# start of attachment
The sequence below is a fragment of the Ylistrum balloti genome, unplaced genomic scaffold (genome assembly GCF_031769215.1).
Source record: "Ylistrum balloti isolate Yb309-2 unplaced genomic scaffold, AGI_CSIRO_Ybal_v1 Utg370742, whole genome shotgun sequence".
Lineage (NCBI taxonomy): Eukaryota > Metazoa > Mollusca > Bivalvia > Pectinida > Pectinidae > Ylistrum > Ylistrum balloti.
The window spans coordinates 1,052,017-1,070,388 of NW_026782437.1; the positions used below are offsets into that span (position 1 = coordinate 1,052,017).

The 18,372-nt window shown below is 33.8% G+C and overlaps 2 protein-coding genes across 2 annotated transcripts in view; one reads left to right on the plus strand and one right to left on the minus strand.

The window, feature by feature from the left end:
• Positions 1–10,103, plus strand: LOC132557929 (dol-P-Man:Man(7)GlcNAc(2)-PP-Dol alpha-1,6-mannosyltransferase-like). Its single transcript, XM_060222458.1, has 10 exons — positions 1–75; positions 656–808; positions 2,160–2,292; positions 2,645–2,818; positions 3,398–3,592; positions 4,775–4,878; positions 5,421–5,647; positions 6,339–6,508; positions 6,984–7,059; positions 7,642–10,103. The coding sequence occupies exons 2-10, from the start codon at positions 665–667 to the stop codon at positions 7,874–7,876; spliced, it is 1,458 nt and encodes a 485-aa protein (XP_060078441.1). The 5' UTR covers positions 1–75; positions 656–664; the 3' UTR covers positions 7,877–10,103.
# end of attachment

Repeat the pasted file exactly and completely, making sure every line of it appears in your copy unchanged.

The sequence below is a fragment of the Ylistrum balloti genome, unplaced genomic scaffold (genome assembly GCF_031769215.1).
Source record: "Ylistrum balloti isolate Yb309-2 unplaced genomic scaffold, AGI_CSIRO_Ybal_v1 Utg370742, whole genome shotgun sequence".
Lineage (NCBI taxonomy): Eukaryota > Metazoa > Mollusca > Bivalvia > Pectinida > Pectinidae > Ylistrum > Ylistrum balloti.
The window spans coordinates 1,052,017-1,070,388 of NW_026782437.1; the positions used below are offsets into that span (position 1 = coordinate 1,052,017).

The 18,372-nt window shown below is 33.8% G+C and overlaps 2 protein-coding genes across 2 annotated transcripts in view; one reads left to right on the plus strand and one right to left on the minus strand.

The window, feature by feature from the left end:
• Positions 1–10,103, plus strand: LOC132557929 (dol-P-Man:Man(7)GlcNAc(2)-PP-Dol alpha-1,6-mannosyltransferase-like). Its single transcript, XM_060222458.1, has 10 exons — positions 1–75; positions 656–808; positions 2,160–2,292; positions 2,645–2,818; positions 3,398–3,592; positions 4,775–4,878; positions 5,421–5,647; positions 6,339–6,508; positions 6,984–7,059; positions 7,642–10,103. The coding sequence occupies exons 2-10, from the start codon at positions 665–667 to the stop codon at positions 7,874–7,876; spliced, it is 1,458 nt and encodes a 485-aa protein (XP_060078441.1). The 5' UTR covers positions 1–75; positions 656–664; the 3' UTR covers positions 7,877–10,103.